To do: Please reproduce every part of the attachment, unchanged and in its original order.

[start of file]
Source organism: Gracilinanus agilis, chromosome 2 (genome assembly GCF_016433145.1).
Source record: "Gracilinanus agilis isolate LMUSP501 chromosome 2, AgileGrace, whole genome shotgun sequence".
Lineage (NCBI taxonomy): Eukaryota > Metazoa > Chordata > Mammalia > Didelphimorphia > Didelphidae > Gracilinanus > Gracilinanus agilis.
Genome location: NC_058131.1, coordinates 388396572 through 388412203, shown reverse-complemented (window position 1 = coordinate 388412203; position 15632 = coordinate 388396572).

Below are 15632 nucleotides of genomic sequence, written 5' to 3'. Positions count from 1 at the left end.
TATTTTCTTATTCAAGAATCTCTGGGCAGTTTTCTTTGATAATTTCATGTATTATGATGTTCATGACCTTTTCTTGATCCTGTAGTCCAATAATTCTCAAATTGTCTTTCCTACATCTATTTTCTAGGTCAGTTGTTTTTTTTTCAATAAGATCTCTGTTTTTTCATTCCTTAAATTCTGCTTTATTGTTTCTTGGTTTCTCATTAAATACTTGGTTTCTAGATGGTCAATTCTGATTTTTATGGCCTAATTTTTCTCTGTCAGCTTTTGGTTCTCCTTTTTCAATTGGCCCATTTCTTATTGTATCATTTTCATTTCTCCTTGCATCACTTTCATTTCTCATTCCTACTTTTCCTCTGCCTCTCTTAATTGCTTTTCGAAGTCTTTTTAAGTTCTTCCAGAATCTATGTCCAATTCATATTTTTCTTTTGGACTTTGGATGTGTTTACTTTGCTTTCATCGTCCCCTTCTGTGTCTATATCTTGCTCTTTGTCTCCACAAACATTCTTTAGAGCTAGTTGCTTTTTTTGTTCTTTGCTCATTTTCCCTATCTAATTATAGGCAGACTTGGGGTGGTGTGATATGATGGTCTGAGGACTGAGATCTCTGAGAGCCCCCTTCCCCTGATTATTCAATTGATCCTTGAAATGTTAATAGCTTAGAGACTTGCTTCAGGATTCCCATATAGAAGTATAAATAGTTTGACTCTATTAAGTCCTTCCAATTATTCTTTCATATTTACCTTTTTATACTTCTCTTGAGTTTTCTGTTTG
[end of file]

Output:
Source organism: Gracilinanus agilis, chromosome 2 (genome assembly GCF_016433145.1).
Source record: "Gracilinanus agilis isolate LMUSP501 chromosome 2, AgileGrace, whole genome shotgun sequence".
Lineage (NCBI taxonomy): Eukaryota > Metazoa > Chordata > Mammalia > Didelphimorphia > Didelphidae > Gracilinanus > Gracilinanus agilis.
Genome location: NC_058131.1, coordinates 388396572 through 388412203, shown reverse-complemented (window position 1 = coordinate 388412203; position 15632 = coordinate 388396572).

Below are 15632 nucleotides of genomic sequence, written 5' to 3'. Positions count from 1 at the left end.
TATTTTCTTATTCAAGAATCTCTGGGCAGTTTTCTTTGATAATTTCATGTATTATGATGTTCATGACCTTTTCTTGATCCTGTAGTCCAATAATTCTCAAATTGTCTTTCCTACATCTATTTTCTAGGTCAGTTGTTTTTTTTTCAATAAGATCTCTGTTTTTTCATTCCTTAAATTCTGCTTTATTGTTTCTTGGTTTCTCATTAAATACTTGGTTTCTAGATGGTCAATTCTGATTTTTATGGCCTAATTTTTCTCTGTCAGCTTTTGGTTCTCCTTTTTCAATTGGCCCATTTCTTATTGTATCATTTTCATTTCTCCTTGCATCACTTTCATTTCTCATTCCTACTTTTCCTCTGCCTCTCTTAATTGCTTTTCGAAGTCTTTTTAAGTTCTTCCAGAATCTATGTCCAATTCATATTTTTCTTTTGGACTTTGGATGTGTTTACTTTGCTTTCATCGTCCCCTTCTGTGTCTATATCTTGCTCTTTGTCTCCACAAACATTCTTTAGAGCTAGTTGCTTTTTTTGTTCTTTGCTCATTTTCCCTATCTAATTATAGGCAGACTTGGGGTGGTGTGATATGATGGTCTGAGGACTGAGATCTCTGAGAGCCCCCTTCCCCTGATTATTCAATTGATCCTTGAAATGTTAATAGCTTAGAGACTTGCTTCAGGATTCCCATATAGAAGTATAAATAGTTTGACTCTATTAAGTCCTTCCAATTATTCTTTCATATTTACCTTTTTATACTTCTCTTGAGTTTTCTGTTTG